consumption of the commodity contained therein.”
It was further provided that the
expression ‘ultimate consumer’ shall not include industrial or institutional consumers. The effect being that
the packages sold to industrial or institutional consumers shall not be
considered as packages intended for
retail sale
. Therefore, any package meant for industrial or
institutional consumers was not considered a retail package meant for retail
sale.
Prior to the recent amendment, Rule 3 of
the Packaged Commodities Rules specifically excluded the applicability of the
Chapter II to packaged commodities meant to be sold to industrial or
institutional consumers. The explanation to Rule 3 above defines institutional
and industrial consumers as:
– “Institutional
consumer” means the institutional consumer like transportation, Airways, Railways,
Hotels, Hospitals or any other service institutions who buy packaged
commodities directly from the manufacturer for use by that institution.
– “Industrial
consumer” means the industrial consumer who buy packaged commodities directly
from the manufacturer for use by that industry.
As a result of this exclusion, all
packages intended to be sold to industrial or institutional consumer weere not
required to comply with the requirements of Chapter II. This includes the
declarations required to be made on the packages regarding Maximum Retail
Price, details of manufacturer, importer and packer etc under Rule 6.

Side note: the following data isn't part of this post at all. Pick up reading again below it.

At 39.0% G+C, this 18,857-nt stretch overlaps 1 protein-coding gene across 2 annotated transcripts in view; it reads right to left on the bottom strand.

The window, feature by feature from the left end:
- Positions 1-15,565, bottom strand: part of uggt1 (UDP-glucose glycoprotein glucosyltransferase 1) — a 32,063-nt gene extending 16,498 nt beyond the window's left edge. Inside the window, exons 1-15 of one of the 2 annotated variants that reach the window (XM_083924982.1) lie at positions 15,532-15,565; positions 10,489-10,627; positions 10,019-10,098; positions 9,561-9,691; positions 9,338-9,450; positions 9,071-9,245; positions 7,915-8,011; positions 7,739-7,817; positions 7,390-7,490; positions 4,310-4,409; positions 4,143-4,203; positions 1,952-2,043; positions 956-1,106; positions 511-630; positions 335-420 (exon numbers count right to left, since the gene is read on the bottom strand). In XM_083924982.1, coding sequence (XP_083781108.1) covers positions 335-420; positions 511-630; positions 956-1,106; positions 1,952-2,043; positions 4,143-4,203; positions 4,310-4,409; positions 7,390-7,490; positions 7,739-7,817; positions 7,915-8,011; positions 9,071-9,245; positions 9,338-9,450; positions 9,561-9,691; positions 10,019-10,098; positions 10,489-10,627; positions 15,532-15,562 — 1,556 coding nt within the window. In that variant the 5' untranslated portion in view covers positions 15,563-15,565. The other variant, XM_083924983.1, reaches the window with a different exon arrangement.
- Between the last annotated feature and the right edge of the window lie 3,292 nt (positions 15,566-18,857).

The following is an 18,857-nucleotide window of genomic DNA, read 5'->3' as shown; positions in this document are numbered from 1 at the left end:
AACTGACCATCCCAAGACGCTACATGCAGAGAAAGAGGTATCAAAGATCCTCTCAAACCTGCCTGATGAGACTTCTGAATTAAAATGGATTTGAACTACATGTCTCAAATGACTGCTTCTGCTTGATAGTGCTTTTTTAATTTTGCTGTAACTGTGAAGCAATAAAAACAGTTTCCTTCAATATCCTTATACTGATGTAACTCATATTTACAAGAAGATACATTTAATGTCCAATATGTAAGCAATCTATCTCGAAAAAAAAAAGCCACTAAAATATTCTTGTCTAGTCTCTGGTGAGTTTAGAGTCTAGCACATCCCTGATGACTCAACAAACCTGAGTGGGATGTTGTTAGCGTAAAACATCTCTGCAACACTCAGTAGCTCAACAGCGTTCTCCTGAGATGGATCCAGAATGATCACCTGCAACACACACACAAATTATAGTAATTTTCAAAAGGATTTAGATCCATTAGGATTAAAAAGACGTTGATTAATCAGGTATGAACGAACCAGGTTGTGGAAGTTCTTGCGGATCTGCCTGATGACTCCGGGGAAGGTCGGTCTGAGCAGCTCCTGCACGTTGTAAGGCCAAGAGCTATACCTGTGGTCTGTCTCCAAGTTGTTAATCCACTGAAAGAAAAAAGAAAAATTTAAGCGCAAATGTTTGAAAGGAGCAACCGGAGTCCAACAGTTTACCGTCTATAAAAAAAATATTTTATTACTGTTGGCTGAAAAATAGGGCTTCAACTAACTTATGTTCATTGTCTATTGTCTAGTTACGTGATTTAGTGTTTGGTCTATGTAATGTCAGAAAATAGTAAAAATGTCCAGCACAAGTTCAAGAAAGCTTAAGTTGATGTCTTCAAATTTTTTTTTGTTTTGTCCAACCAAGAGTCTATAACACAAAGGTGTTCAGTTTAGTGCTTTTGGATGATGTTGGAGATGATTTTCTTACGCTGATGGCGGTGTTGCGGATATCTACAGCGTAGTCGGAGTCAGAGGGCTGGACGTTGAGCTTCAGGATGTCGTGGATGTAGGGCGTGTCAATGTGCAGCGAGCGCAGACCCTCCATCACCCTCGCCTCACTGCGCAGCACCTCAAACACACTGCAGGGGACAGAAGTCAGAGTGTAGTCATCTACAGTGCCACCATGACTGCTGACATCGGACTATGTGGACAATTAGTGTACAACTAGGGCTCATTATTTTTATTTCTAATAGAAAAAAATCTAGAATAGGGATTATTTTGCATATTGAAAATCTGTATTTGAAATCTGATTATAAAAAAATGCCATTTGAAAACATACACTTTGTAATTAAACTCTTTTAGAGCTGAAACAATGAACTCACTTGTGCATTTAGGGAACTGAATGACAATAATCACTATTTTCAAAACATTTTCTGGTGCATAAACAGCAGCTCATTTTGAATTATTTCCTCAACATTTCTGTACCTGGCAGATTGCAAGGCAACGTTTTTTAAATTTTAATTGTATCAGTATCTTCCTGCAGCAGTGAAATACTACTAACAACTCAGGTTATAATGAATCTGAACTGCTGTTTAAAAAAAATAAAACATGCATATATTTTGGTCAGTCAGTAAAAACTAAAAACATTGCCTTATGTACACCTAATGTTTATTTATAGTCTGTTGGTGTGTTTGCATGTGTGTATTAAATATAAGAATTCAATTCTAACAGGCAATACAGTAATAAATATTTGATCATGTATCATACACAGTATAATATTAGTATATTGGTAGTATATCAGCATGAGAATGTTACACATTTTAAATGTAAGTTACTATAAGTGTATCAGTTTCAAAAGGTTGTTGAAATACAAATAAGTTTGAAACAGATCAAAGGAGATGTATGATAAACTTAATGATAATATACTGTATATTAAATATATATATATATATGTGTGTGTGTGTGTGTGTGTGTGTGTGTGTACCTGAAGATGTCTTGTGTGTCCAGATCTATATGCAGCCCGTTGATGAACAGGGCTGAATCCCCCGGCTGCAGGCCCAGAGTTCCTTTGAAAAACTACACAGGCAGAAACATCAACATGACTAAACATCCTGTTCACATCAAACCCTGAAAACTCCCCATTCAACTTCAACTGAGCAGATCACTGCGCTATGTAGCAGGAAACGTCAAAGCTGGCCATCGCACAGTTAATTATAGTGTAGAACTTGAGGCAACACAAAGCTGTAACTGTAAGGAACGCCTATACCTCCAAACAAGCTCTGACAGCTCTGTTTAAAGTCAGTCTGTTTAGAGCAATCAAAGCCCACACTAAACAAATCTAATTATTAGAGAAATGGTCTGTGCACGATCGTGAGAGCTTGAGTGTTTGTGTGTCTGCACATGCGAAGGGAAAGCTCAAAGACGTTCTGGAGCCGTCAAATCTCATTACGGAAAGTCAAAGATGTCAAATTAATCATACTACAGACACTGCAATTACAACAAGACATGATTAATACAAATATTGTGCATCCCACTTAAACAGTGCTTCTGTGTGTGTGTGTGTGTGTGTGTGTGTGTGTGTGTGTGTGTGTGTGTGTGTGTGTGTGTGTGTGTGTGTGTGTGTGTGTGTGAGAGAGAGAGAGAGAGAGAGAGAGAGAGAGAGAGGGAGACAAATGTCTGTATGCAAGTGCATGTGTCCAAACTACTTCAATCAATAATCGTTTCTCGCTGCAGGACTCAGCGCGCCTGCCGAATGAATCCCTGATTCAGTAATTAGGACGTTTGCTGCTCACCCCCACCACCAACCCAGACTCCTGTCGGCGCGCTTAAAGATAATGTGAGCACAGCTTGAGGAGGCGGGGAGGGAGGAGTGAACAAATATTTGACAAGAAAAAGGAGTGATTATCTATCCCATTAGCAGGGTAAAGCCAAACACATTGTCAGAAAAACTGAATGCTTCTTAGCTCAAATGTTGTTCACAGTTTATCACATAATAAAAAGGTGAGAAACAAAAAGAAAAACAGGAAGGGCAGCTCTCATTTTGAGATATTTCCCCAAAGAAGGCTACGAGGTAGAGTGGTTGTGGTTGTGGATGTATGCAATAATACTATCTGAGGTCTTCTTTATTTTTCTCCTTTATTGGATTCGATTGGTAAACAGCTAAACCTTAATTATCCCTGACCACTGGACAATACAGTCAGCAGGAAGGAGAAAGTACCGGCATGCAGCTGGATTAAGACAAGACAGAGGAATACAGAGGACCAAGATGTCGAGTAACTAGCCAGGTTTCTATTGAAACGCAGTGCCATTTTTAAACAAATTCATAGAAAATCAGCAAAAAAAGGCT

The combined reading of the definition
of retail package and retail sale creates a confusion regarding the sale of
packaged commodities to institutional and industrial consumers through
stockiest or distributor. In the above situation, as the sale is made to an
institutional or industrial consumer it is excluded from the definition of a
retail package. However, as the package is not directly sold to institutional
and industrial consumers the sale is covered in the definition of retail sale.
This led to the confusion as to whether Chapter II applied to sale of packaged
commodities meant for industrial and institutional consumer though through a distributor
or stockiest.
The worst hit due to the above confusion
were companies whose product by their very nature were meant for industrial or
institutional consumption, and the supply chain adopted by such companies
included sales through distributors. Such manufacturers were under a dilemma of
whether they should provide the declarations under Rule 6 amongst other
compliances under Chapter II.  Not
providing the declarations and compliances under Chapter II left such
manufacturers vulnerable to inspections and charges for violations of the Legal
Metrology, by the Inspector, who may take the view that such packages required
declarations under Rule 6. 
(to be continued)

– Sunayna Jaimini

About the author

Umakanth Varottil

Umakanth Varottil is an Associate Professor at the Faculty of Law, National University of Singapore. He specializes in corporate law and governance, mergers and acquisitions and cross-border investments. Prior to his foray into academia, Umakanth was a partner at a pre-eminent law firm in India.

1 comment

  • I can understand railways , airlines using Institutional MRP, but its unfair to use the same in Malls and food courts. I have noticed in Bangalore Malls like Orion Mall a bottle of water costs Rs 50/- and the MRP declared on the bottle is RS.50/- also its says For Institutional Sales Only, now I don’t understand, how can the cost of the water becomes more then double in Institutional sales then what is sold outside same water bottle with retail price of MRP of Rs.20/-

    This should not be allowed